Widespread fears of an apocalyptic future elicit equally dangerous responses: nihilistic thoughts and decadent lifestyles that accelerate environmental destruction, or fundamentalist intolerance that exacerbates social-political conflict. The only safe approach to suspicions of the apocalypse is adaptation through activism.
A few years ago, my son and I were watching world news on television. An item began about the humanitarian tragedy in Darfur, Sudan (which is still with us). "Can we turn this off, Dad?" my son said. I asked why. "It's depressing," he replied. "I don't need reminding what a horrible place the world is."
The images we hold of the world affect how we think, feel, and act, and they are increasingly shaped by global or distant threat and disaster: earthquakes, hurricanes, floods, droughts, bushfires, disease pandemics, war, terrorist attacks, and famine. While these hazards are, for the most part, not new, previous fears were never so sustained and varied, nor so powerfully reinforced by the frequency, immediacy, and vividness of today's media images. This effect seems certain to intensify as climate change and other threats begin to impact more deeply on our lives. The boundaries between the personal and the global are breaking down.
Most attempts to address these threats focus on economics and technology, but how we react psychologically to apocalyptic fears will be just as important. This response involves subtle and complex interactions between the external world and that existing in our minds. These have implications for both personal well-being and social cohesion and action.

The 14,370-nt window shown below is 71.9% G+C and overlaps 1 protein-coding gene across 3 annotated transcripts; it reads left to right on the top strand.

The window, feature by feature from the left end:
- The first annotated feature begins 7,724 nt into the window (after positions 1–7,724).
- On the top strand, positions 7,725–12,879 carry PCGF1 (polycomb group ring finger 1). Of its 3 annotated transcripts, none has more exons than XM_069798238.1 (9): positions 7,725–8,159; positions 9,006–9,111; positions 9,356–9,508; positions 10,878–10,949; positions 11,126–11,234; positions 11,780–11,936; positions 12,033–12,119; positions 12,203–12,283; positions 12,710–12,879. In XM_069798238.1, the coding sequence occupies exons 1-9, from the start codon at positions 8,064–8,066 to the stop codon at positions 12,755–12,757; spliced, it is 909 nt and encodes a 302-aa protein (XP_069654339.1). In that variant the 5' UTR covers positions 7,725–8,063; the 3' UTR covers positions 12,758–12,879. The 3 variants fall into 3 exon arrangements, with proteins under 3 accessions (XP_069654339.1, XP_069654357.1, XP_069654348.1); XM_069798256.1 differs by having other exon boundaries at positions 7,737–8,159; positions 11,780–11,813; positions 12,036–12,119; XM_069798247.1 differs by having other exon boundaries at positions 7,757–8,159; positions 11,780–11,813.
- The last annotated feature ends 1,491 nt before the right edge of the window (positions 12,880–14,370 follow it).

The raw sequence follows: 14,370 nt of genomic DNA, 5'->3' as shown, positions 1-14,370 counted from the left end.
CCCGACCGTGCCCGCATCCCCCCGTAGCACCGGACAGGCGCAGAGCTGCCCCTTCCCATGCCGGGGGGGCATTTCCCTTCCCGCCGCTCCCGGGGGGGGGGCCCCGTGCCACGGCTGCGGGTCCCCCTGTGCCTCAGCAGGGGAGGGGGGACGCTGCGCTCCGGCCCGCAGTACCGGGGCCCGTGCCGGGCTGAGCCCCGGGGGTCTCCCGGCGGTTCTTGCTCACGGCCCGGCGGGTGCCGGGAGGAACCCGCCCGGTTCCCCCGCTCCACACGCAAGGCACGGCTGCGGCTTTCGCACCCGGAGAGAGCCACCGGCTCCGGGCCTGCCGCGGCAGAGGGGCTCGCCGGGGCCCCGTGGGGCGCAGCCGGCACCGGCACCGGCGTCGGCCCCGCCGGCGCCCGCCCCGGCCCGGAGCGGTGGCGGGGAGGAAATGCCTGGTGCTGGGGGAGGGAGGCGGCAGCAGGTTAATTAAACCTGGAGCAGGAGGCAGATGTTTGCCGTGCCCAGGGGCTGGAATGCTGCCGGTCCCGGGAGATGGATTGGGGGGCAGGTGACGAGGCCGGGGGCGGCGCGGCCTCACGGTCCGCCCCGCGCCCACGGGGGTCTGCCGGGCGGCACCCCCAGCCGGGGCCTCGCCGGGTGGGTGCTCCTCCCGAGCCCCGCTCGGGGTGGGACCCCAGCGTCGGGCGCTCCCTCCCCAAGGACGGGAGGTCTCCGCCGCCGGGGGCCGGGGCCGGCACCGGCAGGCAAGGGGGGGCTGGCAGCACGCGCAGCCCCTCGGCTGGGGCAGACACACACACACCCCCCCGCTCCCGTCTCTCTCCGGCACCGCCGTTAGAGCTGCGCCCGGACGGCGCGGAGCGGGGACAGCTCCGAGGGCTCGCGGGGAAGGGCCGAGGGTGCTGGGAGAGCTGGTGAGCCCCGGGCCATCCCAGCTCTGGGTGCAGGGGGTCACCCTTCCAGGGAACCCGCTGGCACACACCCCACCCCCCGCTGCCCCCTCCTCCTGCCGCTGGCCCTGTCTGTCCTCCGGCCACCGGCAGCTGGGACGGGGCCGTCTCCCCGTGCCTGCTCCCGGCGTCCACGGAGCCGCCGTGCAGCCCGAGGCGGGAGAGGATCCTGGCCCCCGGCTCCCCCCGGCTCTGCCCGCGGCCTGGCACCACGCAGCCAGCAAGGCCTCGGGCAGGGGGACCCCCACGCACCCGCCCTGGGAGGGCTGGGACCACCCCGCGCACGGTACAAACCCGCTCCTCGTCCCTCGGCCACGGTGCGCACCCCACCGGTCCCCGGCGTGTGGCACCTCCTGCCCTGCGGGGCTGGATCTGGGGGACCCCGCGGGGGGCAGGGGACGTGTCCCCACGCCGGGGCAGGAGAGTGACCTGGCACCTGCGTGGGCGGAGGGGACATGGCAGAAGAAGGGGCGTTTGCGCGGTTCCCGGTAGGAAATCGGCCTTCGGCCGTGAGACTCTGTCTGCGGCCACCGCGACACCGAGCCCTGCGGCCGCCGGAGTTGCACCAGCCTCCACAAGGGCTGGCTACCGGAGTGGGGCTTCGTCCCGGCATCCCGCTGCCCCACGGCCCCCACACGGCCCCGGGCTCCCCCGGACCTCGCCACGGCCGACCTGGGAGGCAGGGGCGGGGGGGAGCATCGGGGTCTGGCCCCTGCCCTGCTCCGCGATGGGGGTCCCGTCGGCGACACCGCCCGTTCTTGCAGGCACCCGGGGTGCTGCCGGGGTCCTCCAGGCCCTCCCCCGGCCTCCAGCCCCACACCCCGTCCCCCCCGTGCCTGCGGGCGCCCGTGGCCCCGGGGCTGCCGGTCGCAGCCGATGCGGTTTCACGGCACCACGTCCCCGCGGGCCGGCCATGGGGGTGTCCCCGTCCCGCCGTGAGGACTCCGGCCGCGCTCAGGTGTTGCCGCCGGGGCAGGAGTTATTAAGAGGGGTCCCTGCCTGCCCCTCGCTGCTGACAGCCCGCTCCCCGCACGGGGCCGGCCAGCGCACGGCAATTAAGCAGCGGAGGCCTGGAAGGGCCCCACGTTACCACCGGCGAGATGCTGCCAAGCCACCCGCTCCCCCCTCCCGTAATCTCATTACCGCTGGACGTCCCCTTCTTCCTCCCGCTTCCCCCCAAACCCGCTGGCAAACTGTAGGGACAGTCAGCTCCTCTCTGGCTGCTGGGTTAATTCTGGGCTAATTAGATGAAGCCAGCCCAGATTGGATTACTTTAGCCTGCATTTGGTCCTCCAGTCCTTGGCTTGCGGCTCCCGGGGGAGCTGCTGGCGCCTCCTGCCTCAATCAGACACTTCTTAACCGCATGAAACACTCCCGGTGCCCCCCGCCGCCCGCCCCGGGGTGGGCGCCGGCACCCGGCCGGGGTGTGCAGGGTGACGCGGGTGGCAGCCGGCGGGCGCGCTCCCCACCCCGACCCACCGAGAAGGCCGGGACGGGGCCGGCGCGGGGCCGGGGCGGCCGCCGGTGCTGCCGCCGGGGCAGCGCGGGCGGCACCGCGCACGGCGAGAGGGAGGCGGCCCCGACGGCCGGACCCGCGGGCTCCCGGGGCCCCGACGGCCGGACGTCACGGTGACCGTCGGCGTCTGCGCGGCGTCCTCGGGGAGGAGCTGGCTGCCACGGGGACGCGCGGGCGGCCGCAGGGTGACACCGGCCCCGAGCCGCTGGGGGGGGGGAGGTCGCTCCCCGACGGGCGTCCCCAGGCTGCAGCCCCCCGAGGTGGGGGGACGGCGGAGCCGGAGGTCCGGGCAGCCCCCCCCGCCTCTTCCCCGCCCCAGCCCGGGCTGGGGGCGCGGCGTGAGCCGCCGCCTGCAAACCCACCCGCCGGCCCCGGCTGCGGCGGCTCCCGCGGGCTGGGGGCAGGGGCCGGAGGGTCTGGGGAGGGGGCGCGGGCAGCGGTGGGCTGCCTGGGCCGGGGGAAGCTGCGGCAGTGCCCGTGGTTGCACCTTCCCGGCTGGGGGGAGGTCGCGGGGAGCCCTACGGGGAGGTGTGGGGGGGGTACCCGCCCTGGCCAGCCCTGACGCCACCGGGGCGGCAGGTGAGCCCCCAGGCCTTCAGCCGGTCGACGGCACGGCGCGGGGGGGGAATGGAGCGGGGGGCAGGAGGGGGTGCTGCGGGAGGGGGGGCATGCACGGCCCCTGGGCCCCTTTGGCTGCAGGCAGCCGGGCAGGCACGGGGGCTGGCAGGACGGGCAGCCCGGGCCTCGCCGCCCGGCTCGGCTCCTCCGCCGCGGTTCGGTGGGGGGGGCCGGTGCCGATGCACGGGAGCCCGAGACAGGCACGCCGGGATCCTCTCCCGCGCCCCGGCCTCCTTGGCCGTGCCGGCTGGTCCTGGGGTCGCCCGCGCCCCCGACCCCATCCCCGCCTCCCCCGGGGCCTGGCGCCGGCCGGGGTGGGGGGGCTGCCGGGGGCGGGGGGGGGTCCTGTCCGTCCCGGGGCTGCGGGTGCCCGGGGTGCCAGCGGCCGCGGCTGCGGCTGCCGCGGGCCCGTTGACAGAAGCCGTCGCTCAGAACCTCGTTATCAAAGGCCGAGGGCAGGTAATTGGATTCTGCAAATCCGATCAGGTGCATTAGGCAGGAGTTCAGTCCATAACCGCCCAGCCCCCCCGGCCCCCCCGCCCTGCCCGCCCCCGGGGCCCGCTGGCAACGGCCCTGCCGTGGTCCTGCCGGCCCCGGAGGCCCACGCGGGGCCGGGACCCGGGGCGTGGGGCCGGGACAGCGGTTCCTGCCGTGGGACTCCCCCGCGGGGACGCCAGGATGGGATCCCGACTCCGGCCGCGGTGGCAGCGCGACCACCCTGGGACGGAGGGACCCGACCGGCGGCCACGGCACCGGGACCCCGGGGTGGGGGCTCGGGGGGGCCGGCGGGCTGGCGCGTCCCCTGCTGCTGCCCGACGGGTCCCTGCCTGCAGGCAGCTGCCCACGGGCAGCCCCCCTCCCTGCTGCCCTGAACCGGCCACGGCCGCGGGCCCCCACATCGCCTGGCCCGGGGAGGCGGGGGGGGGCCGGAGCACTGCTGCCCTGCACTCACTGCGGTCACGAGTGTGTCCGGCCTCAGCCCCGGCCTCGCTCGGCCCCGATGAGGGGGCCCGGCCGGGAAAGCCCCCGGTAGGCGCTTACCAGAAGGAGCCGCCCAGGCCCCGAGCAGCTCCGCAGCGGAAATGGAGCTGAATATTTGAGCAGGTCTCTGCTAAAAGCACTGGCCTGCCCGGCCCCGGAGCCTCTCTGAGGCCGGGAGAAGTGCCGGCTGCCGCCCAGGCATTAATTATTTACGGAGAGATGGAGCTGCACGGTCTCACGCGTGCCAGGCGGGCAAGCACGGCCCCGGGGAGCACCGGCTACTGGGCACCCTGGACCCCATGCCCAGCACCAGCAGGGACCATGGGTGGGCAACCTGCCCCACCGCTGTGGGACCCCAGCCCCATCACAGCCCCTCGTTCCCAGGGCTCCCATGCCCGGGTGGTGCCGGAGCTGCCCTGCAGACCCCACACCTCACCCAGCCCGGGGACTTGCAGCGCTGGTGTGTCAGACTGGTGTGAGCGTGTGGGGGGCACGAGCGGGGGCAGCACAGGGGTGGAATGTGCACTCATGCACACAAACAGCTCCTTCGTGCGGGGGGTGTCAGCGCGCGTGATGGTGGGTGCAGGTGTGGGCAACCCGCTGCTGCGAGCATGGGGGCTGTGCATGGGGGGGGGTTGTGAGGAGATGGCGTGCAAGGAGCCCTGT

Psychological research suggests that adaptability, being able to set goals and make progress toward them, having goals that do not conflict, and viewing the world as comprehensible, manageable, and meaningful are all associated with well-being. Biomedical research has shown that people become more stressed and more vulnerable to stress-related illness if they feel they have little control over the causes of stress, don't know how long the source of stress will last or how intense it will be, interpret the stress as evidence that circumstances are worsening, and lack social support for the duress that stress causes.
Negative expectations of the future of the world are likely to impact on several of these states, most obviously by encouraging perceptions that the world is hostile and dangerous and that circumstances are deteriorating. These psychological impacts will, in turn, shape our social responses.
We are being drawn in at least three directions by suspicions of an impending apocalypse (in either a literal, religious sense or figuratively speaking). The "business as usual" denial that has been the dominant response until recently is giving way to nihilism, fundamentalism, and activism. There are several reasons for framing our responses in this way:
* The possibility of global calamities is mainstream thinking among scientists and futurists. For example, the 2005 health synthesis report of the United Nations Millennium Ecosystem Assessment project warns that the growing and unsustainable exploitation of ecosystems is increasing the risk of nonlinear changes in ecosystems, including accelerating, abrupt, and potentially irreversible changes, which could have "a catastrophic effect on human health."
* People, individually and collectively, can respond very differently to the same perceptions of threat and hazard. There is no guarantee the right response will prevail, although each has its psychological attraction. Despite the recent political action on global warming, for example, the response remains inadequate; the gap between what we are doing and what we now know we need to do continues to widen.
* This construct gives dramatic expression to what are, in reality, fuzzy response categories, thus drawing attention to their differences. …